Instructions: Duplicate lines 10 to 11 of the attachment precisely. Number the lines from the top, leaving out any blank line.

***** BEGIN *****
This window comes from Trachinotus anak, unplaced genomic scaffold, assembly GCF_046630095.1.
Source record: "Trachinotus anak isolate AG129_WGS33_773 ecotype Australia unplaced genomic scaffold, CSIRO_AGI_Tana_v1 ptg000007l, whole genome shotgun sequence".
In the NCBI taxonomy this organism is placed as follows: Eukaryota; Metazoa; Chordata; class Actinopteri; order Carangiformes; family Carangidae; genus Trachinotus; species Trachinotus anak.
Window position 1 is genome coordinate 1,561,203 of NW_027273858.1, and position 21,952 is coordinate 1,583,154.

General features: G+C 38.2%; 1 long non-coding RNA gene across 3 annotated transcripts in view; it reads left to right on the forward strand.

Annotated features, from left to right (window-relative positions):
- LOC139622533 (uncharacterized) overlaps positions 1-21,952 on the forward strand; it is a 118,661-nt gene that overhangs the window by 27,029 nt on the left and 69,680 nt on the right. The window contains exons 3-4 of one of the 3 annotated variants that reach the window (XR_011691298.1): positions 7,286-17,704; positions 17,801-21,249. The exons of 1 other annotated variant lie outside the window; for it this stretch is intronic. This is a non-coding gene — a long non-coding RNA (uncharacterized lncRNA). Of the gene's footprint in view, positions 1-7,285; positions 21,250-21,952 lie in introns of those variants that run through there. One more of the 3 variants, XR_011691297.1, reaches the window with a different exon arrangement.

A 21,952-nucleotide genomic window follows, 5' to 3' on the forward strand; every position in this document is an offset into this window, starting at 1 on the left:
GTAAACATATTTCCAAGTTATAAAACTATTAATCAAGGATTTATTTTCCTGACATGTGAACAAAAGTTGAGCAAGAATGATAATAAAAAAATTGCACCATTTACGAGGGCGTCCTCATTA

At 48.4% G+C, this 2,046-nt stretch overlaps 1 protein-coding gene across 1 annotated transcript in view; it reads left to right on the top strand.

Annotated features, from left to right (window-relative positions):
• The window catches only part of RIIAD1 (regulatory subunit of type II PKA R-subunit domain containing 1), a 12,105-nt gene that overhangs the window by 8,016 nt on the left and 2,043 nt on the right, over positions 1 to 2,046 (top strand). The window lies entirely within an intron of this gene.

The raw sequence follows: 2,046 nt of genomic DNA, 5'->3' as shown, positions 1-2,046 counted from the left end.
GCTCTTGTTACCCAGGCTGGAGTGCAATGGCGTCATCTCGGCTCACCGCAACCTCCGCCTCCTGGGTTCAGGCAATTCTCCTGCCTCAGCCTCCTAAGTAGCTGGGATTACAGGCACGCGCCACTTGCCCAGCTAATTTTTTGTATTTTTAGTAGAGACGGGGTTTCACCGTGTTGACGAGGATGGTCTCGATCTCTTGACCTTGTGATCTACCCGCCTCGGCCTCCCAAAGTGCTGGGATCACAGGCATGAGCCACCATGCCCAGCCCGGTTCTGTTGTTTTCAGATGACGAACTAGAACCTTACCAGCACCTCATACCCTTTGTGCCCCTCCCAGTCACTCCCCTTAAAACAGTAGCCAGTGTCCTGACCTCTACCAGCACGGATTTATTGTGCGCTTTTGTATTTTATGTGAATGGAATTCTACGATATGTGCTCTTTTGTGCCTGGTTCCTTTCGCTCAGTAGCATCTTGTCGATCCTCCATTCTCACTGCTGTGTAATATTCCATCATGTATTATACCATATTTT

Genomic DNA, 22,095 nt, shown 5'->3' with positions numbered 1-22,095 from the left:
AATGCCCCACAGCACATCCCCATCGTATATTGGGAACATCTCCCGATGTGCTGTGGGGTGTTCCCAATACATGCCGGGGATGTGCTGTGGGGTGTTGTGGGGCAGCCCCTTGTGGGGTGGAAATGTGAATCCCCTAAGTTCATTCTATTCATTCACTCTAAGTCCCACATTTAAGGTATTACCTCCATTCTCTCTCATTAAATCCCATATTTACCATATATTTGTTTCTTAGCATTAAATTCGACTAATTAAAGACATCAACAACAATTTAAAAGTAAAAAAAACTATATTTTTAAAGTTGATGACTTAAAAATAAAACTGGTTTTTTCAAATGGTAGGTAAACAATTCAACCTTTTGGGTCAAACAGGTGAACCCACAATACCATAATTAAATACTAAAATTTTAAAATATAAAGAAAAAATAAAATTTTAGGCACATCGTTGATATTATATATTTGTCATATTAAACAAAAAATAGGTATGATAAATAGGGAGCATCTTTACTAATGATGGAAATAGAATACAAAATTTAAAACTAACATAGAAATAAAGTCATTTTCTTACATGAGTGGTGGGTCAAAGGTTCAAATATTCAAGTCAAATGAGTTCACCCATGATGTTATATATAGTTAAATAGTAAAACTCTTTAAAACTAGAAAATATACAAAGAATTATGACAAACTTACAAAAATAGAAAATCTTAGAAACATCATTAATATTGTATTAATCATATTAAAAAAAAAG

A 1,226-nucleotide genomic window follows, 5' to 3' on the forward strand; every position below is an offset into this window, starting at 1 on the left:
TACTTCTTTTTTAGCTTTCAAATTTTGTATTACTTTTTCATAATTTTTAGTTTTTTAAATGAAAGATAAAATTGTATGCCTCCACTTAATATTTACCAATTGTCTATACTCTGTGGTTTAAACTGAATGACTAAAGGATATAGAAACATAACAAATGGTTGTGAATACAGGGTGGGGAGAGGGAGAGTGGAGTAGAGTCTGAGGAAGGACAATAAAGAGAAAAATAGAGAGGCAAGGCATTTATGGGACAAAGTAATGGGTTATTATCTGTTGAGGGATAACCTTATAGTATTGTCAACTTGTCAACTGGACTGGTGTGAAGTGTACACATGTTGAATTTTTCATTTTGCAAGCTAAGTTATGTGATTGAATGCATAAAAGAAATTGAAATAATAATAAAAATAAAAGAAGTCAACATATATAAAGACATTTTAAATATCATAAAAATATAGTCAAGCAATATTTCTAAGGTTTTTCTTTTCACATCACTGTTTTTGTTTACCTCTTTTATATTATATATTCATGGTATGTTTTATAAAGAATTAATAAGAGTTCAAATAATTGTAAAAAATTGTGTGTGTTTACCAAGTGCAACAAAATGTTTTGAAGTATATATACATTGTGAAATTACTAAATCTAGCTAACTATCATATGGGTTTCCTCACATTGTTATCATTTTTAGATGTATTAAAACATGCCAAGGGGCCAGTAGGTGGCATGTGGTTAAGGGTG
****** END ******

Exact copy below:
At 48.4% G+C, this 2,046-nt stretch overlaps 1 protein-coding gene across 1 annotated transcript in view; it reads left to right on the top strand.

Annotated features, from left to right (window-relative positions):